Games have gotten easier. There really isn't any denying this. Yes, there are some exceptions but games are much easier for the most part. Let's take a little deeper look at this.
In the beginning, video games resided in the arcade. They were in the same category as pinball, pool, air hockey and foosball. Basically, video games were tests of skill. More accurately, tests of skill that you were meant to fail. These games didn't make any money while a person was actually playing. They made money when someone stepped up to the machine to play. For this reason, these games were viciously difficult and meant to last for five minutes tops.
I know that at this point most modern gamers are probably confused. You're wondering why anyone would keep plugging quarters into a machine that couldn't be beat. The answer is kind of complicated.
To begin with, there was the pride thing. You were human and therefore superior to the machine. Most games had a high score table and so you normally felt that if you weren't at or around the lowest score on the board then you were less than average. Most people will work hard just to keep from being perceived, or perceiving themselves, as inadequate. There was also the feeling of accomplishment when you hit the hit the high score and entered your initials. Since the game was located in a public place, most people in your neighborhood knew who's name was at the top of the list. Given, you were still a nerd, but at least you had one thing that you were better at than everyone else around you and you could prove it.
The next factor was just the draw at being really, really good at something. Yes, the games were impossible and short. This meant that the longer you survived and the higher you scored, the greater your sense of being good at the game. Levels were short and the first ten were usually "gimmes" that would make you feel like you had potential before you got figuratively violated. Don't you find it kind of funny that everyone thinks they're really good at Tetris? Can you even name one game that you love even though you suck at it? These games made you feel like you were good even as they handed you your ass. They made you feel that you could do better than you did last time. That's a very powerful element.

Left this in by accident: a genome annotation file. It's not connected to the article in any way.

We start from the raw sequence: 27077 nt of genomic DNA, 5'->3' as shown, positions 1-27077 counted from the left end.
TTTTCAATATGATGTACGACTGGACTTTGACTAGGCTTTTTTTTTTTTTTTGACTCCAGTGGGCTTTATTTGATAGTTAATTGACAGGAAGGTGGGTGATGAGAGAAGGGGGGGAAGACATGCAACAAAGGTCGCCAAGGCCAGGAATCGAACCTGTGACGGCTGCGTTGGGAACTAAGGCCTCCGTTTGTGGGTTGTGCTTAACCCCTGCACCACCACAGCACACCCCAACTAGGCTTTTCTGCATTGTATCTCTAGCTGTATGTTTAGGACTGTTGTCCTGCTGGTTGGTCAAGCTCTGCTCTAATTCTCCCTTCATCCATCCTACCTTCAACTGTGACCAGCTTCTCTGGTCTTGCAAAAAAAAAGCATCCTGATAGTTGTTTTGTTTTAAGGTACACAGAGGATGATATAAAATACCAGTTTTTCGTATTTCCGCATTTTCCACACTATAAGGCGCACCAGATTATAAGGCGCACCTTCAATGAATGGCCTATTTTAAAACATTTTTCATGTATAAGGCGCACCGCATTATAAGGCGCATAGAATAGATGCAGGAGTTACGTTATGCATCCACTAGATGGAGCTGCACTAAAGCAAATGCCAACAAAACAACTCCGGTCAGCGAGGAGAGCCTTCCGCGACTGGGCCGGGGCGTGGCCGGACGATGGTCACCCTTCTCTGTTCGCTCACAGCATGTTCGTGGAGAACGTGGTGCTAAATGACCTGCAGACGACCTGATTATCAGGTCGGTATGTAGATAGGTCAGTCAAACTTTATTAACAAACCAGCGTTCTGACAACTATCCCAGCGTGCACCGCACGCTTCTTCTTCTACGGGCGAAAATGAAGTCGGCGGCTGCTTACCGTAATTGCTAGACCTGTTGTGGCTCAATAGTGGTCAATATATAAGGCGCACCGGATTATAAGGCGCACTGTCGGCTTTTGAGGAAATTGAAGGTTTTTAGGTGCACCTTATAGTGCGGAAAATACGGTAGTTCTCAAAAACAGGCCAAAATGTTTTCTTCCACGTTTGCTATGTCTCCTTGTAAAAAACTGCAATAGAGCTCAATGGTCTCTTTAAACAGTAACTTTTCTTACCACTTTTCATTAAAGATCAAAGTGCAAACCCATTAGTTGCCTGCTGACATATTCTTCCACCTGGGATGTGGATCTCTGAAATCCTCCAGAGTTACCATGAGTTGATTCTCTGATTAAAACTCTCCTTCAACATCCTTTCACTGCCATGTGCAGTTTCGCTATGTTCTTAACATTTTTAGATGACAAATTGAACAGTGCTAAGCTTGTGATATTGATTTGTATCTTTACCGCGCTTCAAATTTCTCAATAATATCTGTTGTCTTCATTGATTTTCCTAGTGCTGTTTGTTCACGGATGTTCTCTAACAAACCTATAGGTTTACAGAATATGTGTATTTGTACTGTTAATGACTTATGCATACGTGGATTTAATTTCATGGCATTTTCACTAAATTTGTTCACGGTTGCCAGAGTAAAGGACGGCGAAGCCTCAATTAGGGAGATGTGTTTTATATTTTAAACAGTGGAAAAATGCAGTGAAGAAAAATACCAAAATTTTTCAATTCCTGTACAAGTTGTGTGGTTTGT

There was also just the sense of being in the zone. The early arcade games dropped you in the zone and kept you there. You became so focused on the game that you didn't worry about your grades, your reputation, your boss, your significant other, your bills, or any of the other shit that made your blood pressure rise. The game allowed you to feel in control without any overt effort. You weren't emersed in another "world." You were emersed in the act of overcoming an endless challenge.
Finally, there was the frustration. Yes, people play games to experience frustration. You could get mad at a game and be violent and confrontational with it in a way that you couldn't with any of the problems that plagued your real life. You could use the game to learn how to get a handle on your frustrations as well. Ever watch someone play golf? I'm not talking about watching PGA on TV, I'm talking about a normal person, playing golf in real life. The game is absolutely maddening. Getting pissed just makes your game get worse and worse. It's the same way with the early arcade games. The more pissed you were, the more mistakes you made. This gave games an interesting therapeutic element. You piled your real frustrations onto the game and had to deal with them in order to succeed. Maybe this is why so many mid to high level managers play golf.
So what happened? The industry got this wild hair up its ass about competing with Hollywood. I can't really say when this shift began. We can argue that it started in 1986 when game developers started making games with endings and allowing players to simply continue rather than start over. But the idea didn't really pick up steam until the release of the Playstation. After Final Fantasy VII, emphasis shifted from challenging the players skill and intellect to giving the player the experience of being the main character in a really long movie. Too bad having the main character die breaks the narrative.
To battle the disjointed experience that getting killed and replaying a segment created, developers just made the games easier. And easier. And easier. Until you were basically tripping over weapons, ammo and items as well as given the ability to heal completely with only a few seconds of hiding. Then suddenly we're killing Big Daddy with a wrench.